Progress
Back to top

About Brain Injury

The long-term effects of a brain injury or disorder are different for each person, and will vary depending on the type of condition, the nature and location of the injury, and various other factors. The impacts of brain injury are also experienced by family and friends, particularly when the injury has resulted in personality or behaviour change.

Brain injuries are often called the ‘hidden disability’ because, although people can experience significant changes in how they think, feel and relate to others, there may be no outward physical signs of injury. As a result, the problems caused by brain injury can be easily ignored or misunderstood by others.

Need a copy of this article?

You can download a PDF version to print and use as required.

Causes of brain injury

Acquired brain injury (ABI) generally refers to injuries sustained after birth. These include incidents that result an in interruption of blood or oxygen supply to the brain or traumatic external force to the head. Injuries sustained by infants in the womb such as Foetal Alcohol Spectrum Disorder (FASD) are also considered an ABI.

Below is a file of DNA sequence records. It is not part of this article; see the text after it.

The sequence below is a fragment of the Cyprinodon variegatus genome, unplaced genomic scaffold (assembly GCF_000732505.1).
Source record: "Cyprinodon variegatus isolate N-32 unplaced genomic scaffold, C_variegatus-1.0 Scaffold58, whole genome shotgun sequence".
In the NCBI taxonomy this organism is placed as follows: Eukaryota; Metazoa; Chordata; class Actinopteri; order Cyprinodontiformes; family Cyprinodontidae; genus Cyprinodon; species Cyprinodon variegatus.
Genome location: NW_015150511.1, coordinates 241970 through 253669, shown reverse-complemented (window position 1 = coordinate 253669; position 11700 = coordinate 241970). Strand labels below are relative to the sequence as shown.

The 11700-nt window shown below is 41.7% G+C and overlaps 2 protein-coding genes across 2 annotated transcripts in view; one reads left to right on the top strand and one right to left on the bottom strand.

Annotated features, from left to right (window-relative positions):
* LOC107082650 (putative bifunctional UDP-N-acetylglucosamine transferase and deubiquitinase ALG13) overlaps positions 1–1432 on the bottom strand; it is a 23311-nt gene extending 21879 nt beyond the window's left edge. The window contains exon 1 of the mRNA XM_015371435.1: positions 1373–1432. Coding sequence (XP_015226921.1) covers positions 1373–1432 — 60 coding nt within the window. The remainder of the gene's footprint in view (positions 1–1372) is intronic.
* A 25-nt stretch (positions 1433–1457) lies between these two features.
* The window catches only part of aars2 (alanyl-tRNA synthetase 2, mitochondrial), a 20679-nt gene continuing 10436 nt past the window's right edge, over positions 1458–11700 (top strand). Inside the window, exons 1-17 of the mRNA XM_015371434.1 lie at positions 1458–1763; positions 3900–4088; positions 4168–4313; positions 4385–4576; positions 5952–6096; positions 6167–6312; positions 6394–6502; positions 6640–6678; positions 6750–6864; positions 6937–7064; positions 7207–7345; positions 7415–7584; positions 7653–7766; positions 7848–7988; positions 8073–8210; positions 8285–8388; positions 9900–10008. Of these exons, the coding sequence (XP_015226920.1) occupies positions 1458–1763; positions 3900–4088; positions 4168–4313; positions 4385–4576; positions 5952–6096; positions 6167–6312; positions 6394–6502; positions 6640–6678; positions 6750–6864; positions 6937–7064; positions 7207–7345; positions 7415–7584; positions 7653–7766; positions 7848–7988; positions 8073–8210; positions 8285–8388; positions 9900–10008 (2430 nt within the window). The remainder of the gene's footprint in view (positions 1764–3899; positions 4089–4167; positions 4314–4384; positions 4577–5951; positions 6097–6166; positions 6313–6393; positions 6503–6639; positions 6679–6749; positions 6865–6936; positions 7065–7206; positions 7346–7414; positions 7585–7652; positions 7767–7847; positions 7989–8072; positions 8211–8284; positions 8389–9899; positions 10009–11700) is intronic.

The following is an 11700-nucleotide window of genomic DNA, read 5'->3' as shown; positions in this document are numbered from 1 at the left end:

Brain injury also occurs through degenerative brain disorders such as Alzheimer’s disease and  Parkinson’s disease. Brain tumours, infections or brain diseases like Meningitis and Encephalitis can also result in brain injury. Degenerative disorders can have similar impacts to ABI, but their different characteristics may need specialist support.

Learn more about the causes of brain injury and brain disorders

Effects of brain injury

The long-term effects of a brain injury or disorder are different for each person, and will vary depending on the type of condition, the nature and location of the injury, and other factors. For example, while degenerative disorders typically impact the body’s ability to control movement, other brain injuries may have an impact on cognition, personality and behaviour.

Cognitive effects

  • Memory problems
  • Difficulty problem-solving
  • Poor concentration and attention
  • Reduced ability to organise and plan
  • Lack of initiative and motivation
  • Lack of insight and awareness, and poor judgement

Read more

Physical effects

  • Movement disorders and paralysis
  • Dizziness and balance problems
  • Epilepsy and seizures
  • Eyesight, hearing and speech problems
  • Loss of taste and smell
  • Headaches
  • Chronic pain
  • Fatigue and sleep disorders
  • Hormonal changes

Read more

Behavioural effects

  • Irritability and anger
  • Slowed responses
  • Poor social skills
  • Impulsive behaviour and/or a lack of emotional control
  • Disinhibition

Read more

Mental effects

  • Stress
  • Depression
  • Panic attacks
  • Anxiety
  • Personality disorders

Read more

Secondary effects

The interaction of impacts can result in additional secondary changes such as:

  • Changes to living arrangements
  • Reduced or changed social networks
  • Different vocational capabilities
  • Altered relationships and family dynamics